Holt, alongside other notable names such as Kurt Maflin and Fergal O'Brien, lost his place on the circuit following an early exit during last month's World Championship qualifiers.
The former world number 20 fell to a 6-3 loss against Tom Ford in a match which would have secured his place on the tour had he won.
Holt joined the tour in 1996, but admitted that the level of pressure in this year's qualifiers was unprecedented.
He told World Snooker: "I was disappointed, but I can't put it on that match. I shouldn't have been in that position going into the World Championship. It is my own fault and it is heartbreaking to have dropped off.
"I am where I am. I now have to go to Q School and get through. My game is still there. What can I do? I just have to prepare for it and see how I go.
"The situation completely took away any thoughts about the Crucible. All I wanted was to save my tour spot and it was all or nothing. You have to win your matches and I didn't. It happens every year to players and this time it happened to me. I tried and I failed.
"The pressure of a final is trying to win the event, with a worst-case scenario of a nice cheque. The pressure of falling off tour brings a different feeling. It is more heartbreak if it doesn't go right.
"I actually played alright at the World Championship. If you let it come down to one event, the balls can go the wrong way and you can lose. That wasn't why I fell off, it was what came before."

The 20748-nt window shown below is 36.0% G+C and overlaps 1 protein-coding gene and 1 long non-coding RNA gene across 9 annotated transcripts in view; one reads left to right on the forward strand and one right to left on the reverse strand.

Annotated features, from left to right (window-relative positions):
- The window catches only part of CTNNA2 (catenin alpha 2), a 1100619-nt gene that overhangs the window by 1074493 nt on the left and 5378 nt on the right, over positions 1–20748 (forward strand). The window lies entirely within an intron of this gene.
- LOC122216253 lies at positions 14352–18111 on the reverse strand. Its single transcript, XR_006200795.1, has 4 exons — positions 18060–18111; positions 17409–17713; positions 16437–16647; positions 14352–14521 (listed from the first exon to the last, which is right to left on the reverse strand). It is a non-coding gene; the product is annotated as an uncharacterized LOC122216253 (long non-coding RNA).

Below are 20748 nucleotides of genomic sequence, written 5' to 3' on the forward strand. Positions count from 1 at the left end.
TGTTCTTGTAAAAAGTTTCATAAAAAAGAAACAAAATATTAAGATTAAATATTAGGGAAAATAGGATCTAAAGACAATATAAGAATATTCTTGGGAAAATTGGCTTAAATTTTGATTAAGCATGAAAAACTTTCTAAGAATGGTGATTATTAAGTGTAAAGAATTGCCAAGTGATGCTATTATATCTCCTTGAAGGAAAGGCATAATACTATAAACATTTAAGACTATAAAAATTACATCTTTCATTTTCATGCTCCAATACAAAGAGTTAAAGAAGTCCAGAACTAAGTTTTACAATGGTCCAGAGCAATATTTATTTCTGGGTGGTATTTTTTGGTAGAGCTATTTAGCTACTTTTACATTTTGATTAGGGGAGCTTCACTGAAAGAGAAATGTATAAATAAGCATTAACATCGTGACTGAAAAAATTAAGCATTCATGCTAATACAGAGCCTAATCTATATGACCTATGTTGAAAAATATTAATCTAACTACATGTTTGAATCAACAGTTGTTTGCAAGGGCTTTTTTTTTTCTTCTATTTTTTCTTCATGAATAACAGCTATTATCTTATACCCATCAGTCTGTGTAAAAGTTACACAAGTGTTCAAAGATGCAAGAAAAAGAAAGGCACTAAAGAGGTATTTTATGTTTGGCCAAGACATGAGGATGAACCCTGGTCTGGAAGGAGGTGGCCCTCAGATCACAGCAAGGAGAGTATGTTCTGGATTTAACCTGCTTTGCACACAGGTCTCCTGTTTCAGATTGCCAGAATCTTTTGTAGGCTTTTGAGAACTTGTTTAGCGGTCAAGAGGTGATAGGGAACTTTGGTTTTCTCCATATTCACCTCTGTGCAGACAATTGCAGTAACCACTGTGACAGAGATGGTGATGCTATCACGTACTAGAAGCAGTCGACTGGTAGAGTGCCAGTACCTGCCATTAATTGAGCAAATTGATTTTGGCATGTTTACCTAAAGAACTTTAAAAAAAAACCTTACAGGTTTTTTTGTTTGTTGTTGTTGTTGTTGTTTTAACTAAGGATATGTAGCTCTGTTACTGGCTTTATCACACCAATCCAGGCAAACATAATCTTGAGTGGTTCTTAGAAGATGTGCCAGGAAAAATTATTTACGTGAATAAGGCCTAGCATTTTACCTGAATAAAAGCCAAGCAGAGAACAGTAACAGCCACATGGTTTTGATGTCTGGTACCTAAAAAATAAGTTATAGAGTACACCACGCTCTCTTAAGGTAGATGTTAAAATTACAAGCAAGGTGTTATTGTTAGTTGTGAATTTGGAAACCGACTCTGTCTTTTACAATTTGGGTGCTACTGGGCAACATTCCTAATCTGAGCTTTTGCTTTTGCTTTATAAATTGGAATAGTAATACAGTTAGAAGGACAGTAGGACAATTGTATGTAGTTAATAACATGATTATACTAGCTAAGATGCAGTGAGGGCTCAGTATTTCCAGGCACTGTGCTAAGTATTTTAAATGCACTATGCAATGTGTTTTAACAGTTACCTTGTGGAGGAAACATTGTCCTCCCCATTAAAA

The 43-year-old, who won the 2020 Snooker Shoot Out, also revealed he hopes to get more enjoyment out of the sport should he win back his place on the tour.
He added: "You don't know what you have until it has gone. As much as I have been appreciative of snooker over the years, I haven't enjoyed it anywhere near as much as I should have. It's a tragedy that I haven't enjoyed it more, as I don't have that many good memories. It has been a bit of an ordeal at times. Life is too short.
"It means a lot to everyone. Even the guys who make out that they don't care like Mark Williams, do care and it means a lot to them. I can't say that I want it too much or that I should have done more. In anyone's career, you achieve what you deserve.
"It is the underperforming that kills you, not the losing. Ronnie O'Sullivan has lost more events than he has won and he is the best player in history. You can get contentment from doing as well as you can.
"I've said all the way through this nightmare, that the game is there. I thought to drop off tour I would have to be completely gone in every way and that hasn't been the case.
"It is about results and I just haven't got them. When I allow myself to play, I am performing at a very high level. It is all about allowing myself to play well, that is the battle. If I take the shackles off then I'll be alright."
Q school gets underway on Monday, with Holt taking to the table on Tuesday. The Nottingham-born player will face either Deng Haihui or Nattanapong Chaikul.